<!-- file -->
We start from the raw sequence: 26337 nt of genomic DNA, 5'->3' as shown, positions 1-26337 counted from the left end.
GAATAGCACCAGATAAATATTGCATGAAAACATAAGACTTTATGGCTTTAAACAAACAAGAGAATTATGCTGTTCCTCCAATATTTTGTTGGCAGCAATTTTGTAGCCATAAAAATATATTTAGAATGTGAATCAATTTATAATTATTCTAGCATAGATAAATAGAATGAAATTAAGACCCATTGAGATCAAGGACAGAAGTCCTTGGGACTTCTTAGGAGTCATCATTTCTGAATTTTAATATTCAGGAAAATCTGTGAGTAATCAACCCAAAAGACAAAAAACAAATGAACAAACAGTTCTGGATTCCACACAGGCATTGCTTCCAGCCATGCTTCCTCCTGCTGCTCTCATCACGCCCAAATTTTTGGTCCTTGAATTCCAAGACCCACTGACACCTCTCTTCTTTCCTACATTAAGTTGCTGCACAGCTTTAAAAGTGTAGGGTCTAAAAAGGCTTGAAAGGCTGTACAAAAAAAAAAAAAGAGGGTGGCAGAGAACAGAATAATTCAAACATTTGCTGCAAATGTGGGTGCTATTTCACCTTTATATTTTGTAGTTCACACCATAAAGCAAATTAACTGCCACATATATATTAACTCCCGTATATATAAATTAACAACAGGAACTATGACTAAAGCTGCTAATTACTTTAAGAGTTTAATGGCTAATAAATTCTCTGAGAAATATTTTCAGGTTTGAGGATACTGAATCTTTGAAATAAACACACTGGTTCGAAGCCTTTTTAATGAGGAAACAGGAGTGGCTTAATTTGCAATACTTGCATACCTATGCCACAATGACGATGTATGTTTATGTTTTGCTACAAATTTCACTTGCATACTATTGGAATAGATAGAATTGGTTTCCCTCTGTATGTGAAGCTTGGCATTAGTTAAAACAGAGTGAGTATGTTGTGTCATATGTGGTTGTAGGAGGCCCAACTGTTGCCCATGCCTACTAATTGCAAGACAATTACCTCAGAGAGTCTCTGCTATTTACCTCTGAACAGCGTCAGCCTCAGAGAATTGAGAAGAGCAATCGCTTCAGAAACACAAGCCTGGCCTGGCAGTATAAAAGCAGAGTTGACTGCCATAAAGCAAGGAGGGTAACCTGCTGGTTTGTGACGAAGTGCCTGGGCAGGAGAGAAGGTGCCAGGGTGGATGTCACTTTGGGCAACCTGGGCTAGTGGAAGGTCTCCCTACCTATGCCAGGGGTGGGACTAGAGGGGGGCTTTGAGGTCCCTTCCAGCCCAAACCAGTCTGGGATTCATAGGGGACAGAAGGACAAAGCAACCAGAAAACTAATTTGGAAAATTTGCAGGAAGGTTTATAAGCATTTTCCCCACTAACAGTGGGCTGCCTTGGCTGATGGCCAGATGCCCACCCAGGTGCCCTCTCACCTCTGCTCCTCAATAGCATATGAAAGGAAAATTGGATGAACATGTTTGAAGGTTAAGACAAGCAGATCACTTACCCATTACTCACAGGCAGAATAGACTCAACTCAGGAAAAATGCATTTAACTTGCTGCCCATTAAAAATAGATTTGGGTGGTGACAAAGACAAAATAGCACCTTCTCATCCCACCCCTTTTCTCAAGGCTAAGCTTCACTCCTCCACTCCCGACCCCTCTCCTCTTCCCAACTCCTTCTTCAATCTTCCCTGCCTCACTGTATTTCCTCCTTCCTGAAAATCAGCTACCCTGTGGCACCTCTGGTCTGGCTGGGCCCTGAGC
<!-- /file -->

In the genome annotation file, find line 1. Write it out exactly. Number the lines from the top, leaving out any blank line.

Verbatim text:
We start from the raw sequence: 26337 nt of genomic DNA, 5'->3' as shown, positions 1-26337 counted from the left end.